As Weegee said "f8 and be there"

tron

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Re: NYC a day after Sandy-
« Reply #8 on: November 05, 2012, 10:00:20 PM »
Maybe next time he should use a fast prime ;)
+1 I was about to comment on that when I saw your comment. The 24-70 2.8 II is not the end all be all lens. But I agree the picture is superb  8)

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Re: NYC a day after Sandy-
« Reply #9 on: November 05, 2012, 10:58:47 PM »
Maybe next time he should use a fast prime ;)
+1 I was about to comment on that when I saw your comment. The 24-70 2.8 II is not the end all be all lens. But I agree the picture is superb  8)

Blah blah..Once in a lifetime shot.. and someone says he should use a prime? Same with the guy that posted in Dpreview "There's a lot of noise in that image, especially in the clouds. He should have used a Nikon D4"
Any one know what kind of gear he took with him? and we also don't know which 24-70 he had. The shot we see is what he kept out of 2000-2500 shots. The guy deserves nothing but kudos.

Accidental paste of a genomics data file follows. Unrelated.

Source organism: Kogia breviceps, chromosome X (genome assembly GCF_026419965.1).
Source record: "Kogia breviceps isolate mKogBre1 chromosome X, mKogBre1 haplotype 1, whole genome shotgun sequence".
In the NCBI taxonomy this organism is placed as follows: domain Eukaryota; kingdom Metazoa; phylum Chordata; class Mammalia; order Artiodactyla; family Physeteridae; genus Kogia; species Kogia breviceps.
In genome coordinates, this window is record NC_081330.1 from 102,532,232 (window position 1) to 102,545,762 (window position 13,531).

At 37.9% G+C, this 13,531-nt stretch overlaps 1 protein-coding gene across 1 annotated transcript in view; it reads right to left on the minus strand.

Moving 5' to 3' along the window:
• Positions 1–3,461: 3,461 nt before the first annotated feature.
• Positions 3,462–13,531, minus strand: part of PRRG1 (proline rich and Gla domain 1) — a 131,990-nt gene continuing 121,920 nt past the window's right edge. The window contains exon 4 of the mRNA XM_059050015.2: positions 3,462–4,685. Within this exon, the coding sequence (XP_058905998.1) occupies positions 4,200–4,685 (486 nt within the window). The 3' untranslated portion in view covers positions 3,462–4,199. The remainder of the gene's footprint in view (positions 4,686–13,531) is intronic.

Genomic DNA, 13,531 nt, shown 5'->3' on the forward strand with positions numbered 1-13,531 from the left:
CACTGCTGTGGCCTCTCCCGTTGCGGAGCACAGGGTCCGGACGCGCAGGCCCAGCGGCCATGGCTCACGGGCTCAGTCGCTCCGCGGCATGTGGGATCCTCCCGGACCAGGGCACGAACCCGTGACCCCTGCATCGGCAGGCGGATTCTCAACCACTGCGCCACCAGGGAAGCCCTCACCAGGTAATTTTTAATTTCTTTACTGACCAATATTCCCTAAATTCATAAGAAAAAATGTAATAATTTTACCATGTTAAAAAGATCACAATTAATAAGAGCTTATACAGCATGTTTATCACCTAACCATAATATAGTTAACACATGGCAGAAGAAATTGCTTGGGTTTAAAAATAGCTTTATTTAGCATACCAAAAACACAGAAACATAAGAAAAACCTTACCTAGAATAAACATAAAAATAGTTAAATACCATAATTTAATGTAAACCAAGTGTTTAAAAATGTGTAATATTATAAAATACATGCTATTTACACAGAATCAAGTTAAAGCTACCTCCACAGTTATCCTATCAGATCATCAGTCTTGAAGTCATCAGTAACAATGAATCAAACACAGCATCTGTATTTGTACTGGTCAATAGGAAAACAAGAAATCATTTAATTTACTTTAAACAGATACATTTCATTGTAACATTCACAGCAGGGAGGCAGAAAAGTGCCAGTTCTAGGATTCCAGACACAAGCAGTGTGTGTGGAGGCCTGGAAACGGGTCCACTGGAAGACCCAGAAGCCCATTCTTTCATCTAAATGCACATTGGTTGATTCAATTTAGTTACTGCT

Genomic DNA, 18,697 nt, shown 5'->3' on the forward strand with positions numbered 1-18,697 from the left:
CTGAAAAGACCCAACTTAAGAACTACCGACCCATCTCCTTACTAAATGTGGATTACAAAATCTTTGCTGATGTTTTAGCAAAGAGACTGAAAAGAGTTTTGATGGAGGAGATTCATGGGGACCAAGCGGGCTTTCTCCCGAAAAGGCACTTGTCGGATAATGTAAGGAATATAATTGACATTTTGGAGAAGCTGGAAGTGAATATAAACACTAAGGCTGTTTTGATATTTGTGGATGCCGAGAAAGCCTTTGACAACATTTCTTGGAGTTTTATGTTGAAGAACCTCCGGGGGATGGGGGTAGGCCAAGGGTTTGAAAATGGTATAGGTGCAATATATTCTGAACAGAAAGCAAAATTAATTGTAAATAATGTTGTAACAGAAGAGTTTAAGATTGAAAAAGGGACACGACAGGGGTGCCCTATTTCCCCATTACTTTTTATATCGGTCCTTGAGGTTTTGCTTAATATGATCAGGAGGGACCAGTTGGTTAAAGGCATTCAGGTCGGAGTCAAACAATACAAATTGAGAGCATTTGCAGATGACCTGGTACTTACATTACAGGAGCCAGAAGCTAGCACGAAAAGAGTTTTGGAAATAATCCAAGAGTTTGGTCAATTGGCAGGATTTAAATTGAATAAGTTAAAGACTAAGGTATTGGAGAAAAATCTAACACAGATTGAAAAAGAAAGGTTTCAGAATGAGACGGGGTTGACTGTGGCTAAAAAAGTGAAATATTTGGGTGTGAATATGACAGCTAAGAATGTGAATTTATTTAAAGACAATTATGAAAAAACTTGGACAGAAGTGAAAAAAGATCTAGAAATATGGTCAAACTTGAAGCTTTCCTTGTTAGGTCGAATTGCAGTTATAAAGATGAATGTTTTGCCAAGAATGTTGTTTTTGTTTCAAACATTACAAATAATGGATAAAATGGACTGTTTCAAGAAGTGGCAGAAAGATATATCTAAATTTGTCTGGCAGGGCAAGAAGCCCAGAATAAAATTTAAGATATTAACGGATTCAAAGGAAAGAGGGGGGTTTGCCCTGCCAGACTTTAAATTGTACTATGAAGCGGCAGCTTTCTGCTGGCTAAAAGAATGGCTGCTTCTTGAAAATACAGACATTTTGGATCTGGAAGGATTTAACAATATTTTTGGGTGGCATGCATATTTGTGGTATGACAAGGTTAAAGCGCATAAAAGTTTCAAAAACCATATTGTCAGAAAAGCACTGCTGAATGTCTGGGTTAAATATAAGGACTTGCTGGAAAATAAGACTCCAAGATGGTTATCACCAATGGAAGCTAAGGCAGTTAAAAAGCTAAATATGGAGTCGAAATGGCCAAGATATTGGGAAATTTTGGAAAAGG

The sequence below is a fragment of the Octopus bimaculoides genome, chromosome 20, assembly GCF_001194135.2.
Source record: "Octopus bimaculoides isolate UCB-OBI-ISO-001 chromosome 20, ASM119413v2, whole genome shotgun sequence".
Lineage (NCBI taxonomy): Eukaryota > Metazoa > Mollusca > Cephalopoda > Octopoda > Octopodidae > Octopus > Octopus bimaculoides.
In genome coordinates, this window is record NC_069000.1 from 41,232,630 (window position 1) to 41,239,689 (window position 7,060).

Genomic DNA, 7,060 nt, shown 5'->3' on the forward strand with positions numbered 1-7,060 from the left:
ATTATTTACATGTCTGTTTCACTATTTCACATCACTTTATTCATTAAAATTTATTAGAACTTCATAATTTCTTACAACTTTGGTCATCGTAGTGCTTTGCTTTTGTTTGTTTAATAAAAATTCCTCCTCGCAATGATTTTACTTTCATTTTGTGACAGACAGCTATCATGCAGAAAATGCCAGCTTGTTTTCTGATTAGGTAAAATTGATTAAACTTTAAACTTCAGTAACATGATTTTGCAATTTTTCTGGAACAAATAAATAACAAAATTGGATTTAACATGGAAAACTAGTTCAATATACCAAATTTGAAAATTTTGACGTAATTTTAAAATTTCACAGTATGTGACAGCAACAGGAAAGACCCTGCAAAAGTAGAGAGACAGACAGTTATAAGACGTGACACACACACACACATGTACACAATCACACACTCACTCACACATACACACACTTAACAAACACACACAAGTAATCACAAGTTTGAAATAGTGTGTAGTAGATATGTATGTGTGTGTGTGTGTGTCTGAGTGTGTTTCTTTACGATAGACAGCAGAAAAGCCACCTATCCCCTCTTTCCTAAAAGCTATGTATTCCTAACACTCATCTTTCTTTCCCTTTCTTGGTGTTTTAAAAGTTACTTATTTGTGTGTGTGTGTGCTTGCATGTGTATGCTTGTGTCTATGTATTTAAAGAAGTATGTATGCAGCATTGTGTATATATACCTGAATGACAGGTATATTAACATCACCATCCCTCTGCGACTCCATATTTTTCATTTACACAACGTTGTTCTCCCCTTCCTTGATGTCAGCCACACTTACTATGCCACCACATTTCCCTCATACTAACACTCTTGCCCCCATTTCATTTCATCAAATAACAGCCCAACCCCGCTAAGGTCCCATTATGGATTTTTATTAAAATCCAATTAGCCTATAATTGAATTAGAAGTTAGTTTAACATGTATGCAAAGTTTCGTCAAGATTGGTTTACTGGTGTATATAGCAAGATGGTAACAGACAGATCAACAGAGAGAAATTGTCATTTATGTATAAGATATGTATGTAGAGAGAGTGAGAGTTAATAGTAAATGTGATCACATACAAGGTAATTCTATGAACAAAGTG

V8Beast

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Re: NYC a day after Sandy-
« Reply #10 on: November 05, 2012, 11:11:42 PM »
Maybe next time he should use a fast prime ;)

Or a flash ;D

In all seriousness, that's a stellar shot!

redelses

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Re: NYC a day after Sandy-
« Reply #11 on: November 05, 2012, 11:28:54 PM »
Excellent shot.
I think Poynter got it wrong, though: "Shooting in the dark, with a handheld camera, in a vibrating helicopter, 5,000 feet above land sounds like a photographer’s nightmare."  Nightmare? That sounds like an awesome opportunity to me! The scene and devastation was probably a nightmare, but getting that perspective with a camera in hand is not.

Dylan777

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Re: NYC a day after Sandy-
« Reply #12 on: November 06, 2012, 12:06:43 AM »
This picture reminded me....you DO NOT need super camera to have great picture. You just need to be there at the right moment.

Thanks for sharing.
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Re: NYC a day after Sandy-
« Reply #12 on: November 06, 2012, 12:06:43 AM »

Zlatko

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Re: NYC a day after Sandy-
« Reply #13 on: November 06, 2012, 02:38:09 AM »
This picture reminded me....you DO NOT need super camera to have great picture. You just need to be there at the right moment.
Sometimes you need a super camera too.  Not many cameras can produce a dramatic cover photo in such darkness at ISO 25,000.

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Re: NYC a day after Sandy-
« Reply #13 on: November 06, 2012, 02:38:09 AM »